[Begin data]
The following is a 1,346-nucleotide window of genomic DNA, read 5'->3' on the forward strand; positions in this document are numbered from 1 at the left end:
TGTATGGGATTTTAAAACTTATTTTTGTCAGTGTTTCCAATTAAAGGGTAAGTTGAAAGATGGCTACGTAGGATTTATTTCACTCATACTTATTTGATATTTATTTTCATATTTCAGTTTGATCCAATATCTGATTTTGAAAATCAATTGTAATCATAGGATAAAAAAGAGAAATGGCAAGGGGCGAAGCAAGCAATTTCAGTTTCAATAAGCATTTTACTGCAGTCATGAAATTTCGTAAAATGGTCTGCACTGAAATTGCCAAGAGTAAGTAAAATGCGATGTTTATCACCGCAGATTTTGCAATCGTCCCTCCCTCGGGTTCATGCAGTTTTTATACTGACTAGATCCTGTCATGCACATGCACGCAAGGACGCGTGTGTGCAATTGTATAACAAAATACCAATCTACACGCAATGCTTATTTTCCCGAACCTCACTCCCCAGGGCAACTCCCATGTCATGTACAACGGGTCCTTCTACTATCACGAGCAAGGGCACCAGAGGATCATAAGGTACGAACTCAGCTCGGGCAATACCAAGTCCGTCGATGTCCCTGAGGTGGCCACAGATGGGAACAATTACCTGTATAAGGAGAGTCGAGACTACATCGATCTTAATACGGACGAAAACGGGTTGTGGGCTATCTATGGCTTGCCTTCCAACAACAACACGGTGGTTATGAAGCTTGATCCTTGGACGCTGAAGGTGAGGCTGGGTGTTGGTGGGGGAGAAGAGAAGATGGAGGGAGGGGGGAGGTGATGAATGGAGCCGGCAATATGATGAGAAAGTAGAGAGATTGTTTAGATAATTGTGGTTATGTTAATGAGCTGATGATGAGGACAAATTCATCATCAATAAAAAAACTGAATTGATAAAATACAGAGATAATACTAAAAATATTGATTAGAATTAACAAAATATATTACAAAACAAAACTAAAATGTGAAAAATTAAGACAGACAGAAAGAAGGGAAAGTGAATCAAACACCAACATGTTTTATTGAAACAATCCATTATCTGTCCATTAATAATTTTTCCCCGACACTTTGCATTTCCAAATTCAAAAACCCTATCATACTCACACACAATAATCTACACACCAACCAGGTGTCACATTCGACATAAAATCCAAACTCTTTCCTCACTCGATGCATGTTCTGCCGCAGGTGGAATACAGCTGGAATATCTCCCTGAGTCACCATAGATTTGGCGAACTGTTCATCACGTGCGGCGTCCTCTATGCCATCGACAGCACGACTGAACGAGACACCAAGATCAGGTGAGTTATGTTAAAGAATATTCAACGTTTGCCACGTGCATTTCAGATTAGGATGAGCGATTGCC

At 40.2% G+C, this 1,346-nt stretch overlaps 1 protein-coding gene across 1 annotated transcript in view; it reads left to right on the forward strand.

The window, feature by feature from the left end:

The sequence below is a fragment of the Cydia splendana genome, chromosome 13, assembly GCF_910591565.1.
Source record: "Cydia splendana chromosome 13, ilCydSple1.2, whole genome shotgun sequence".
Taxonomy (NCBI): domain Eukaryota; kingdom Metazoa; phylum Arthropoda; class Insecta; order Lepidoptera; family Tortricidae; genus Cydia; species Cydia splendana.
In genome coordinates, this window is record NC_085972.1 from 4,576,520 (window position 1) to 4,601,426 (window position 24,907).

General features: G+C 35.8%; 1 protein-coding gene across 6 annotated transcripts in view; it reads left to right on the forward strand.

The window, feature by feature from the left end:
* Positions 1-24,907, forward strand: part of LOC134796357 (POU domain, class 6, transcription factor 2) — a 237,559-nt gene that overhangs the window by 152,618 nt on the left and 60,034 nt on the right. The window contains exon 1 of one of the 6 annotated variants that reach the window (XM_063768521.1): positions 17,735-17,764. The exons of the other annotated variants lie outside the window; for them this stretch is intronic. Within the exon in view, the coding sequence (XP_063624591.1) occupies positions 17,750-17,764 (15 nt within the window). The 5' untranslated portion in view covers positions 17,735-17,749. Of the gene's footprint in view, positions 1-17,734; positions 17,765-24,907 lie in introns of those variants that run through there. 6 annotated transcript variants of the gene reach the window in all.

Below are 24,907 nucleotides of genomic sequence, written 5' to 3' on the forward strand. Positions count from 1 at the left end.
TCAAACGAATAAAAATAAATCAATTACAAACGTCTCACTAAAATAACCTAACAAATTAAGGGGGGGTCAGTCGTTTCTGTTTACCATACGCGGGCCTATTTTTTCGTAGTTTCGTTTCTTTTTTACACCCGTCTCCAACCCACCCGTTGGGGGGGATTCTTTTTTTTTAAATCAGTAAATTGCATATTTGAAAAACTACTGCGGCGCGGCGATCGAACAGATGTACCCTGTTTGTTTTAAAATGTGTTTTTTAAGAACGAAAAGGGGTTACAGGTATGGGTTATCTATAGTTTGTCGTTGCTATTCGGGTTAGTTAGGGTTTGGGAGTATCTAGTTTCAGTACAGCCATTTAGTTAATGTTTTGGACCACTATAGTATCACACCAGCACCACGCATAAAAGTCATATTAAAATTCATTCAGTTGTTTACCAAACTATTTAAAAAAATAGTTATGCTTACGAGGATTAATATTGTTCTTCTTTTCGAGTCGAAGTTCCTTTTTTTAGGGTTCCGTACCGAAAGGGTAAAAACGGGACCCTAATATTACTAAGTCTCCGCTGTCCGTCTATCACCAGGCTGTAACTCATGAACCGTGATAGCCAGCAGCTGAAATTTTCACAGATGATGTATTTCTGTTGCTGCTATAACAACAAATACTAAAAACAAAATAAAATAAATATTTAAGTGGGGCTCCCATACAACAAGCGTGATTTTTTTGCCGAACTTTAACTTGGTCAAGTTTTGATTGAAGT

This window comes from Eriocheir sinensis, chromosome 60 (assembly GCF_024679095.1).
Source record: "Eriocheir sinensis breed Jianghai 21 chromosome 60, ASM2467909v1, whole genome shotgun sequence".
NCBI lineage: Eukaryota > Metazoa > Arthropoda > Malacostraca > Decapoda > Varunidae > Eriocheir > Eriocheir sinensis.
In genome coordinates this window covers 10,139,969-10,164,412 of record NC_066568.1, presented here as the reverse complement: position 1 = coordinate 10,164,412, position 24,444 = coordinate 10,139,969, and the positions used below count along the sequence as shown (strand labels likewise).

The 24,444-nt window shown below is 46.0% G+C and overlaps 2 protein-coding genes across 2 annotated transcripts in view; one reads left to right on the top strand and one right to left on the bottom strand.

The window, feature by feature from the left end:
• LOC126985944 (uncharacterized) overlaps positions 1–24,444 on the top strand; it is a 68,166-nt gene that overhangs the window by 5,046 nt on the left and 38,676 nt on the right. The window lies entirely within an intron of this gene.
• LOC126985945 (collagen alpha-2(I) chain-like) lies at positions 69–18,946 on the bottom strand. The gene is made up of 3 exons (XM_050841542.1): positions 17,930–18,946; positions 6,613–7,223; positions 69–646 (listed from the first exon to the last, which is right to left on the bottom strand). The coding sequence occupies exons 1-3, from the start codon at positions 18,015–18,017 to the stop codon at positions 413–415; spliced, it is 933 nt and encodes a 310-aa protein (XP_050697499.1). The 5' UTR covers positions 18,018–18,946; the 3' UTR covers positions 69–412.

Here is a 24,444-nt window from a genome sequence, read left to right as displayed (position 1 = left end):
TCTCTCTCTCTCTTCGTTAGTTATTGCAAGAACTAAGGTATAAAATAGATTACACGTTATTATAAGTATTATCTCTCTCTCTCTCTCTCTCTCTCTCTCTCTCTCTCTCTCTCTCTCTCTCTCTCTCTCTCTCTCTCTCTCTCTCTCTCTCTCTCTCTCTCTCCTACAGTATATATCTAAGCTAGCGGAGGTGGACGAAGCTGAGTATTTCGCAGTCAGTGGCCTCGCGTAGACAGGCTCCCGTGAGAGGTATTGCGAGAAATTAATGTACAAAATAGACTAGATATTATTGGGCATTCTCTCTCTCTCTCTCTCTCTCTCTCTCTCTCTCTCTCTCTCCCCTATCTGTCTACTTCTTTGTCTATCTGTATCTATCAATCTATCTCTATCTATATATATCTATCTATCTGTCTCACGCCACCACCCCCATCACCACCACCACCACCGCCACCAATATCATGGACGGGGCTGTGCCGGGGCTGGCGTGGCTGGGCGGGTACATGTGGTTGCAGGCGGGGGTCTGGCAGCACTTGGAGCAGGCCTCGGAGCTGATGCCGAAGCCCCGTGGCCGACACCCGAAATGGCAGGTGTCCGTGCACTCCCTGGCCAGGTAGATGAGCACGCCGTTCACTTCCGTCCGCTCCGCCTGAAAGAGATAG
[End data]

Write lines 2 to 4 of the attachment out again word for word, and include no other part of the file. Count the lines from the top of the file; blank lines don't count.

TGTATGGGATTTTAAAACTTATTTTTGTCAGTGTTTCCAATTAAAGGGTAAGTTGAAAGATGGCTACGTAGGATTTATTTCACTCATACTTATTTGATATTTATTTTCATATTTCAGTTTGATCCAATATCTGATTTTGAAAATCAATTGTAATCATAGGATAAAAAAGAGAAATGGCAAGGGGCGAAGCAAGCAATTTCAGTTTCAATAAGCATTTTACTGCAGTCATGAAATTTCGTAAAATGGTCTGCACTGAAATTGCCAAGAGTAAGTAAAATGCGATGTTTATCACCGCAGATTTTGCAATCGTCCCTCCCTCGGGTTCATGCAGTTTTTATACTGACTAGATCCTGTCATGCACATGCACGCAAGGACGCGTGTGTGCAATTGTATAACAAAATACCAATCTACACGCAATGCTTATTTTCCCGAACCTCACTCCCCAGGGCAACTCCCATGTCATGTACAACGGGTCCTTCTACTATCACGAGCAAGGGCACCAGAGGATCATAAGGTACGAACTCAGCTCGGGCAATACCAAGTCCGTCGATGTCCCTGAGGTGGCCACAGATGGGAACAATTACCTGTATAAGGAGAGTCGAGACTACATCGATCTTAATACGGACGAAAACGGGTTGTGGGCTATCTATGGCTTGCCTTCCAACAACAACACGGTGGTTATGAAGCTTGATCCTTGGACGCTGAAGGTGAGGCTGGGTGTTGGTGGGGGAGAAGAGAAGATGGAGGGAGGGGGGAGGTGATGAATGGAGCCGGCAATATGATGAGAAAGTAGAGAGATTGTTTAGATAATTGTGGTTATGTTAATGAGCTGATGATGAGGACAAATTCATCATCAATAAAAAAACTGAATTGATAAAATACAGAGATAATACTAAAAATATTGATTAGAATTAACAAAATATATTACAAAACAAAACTAAAATGTGAAAAATTAAGACAGACAGAAAGAAGGGAAAGTGAATCAAACACCAACATGTTTTATTGAAACAATCCATTATCTGTCCATTAATAATTTTTCCCCGACACTTTGCATTTCCAAATTCAAAAACCCTATCATACTCACACACAATAATCTACACACCAACCAGGTGTCACATTCGACATAAAATCCAAACTCTTTCCTCACTCGATGCATGTTCTGCCGCAGGTGGAATACAGCTGGAATATCTCCCTGAGTCACCATAGATTTGGCGAACTGTTCATCACGTGCGGCGTCCTCTATGCCATCGACAGCACGACTGAACGAGACACCAAGATCAGGTGAGTTATGTTAAAGAATATTCAACGTTTGCCACGTGCATTTCAGATTAGGATGAGCGATTGCC

At 40.2% G+C, this 1,346-nt stretch overlaps 1 protein-coding gene across 1 annotated transcript in view; it reads left to right on the forward strand.

The window, feature by feature from the left end: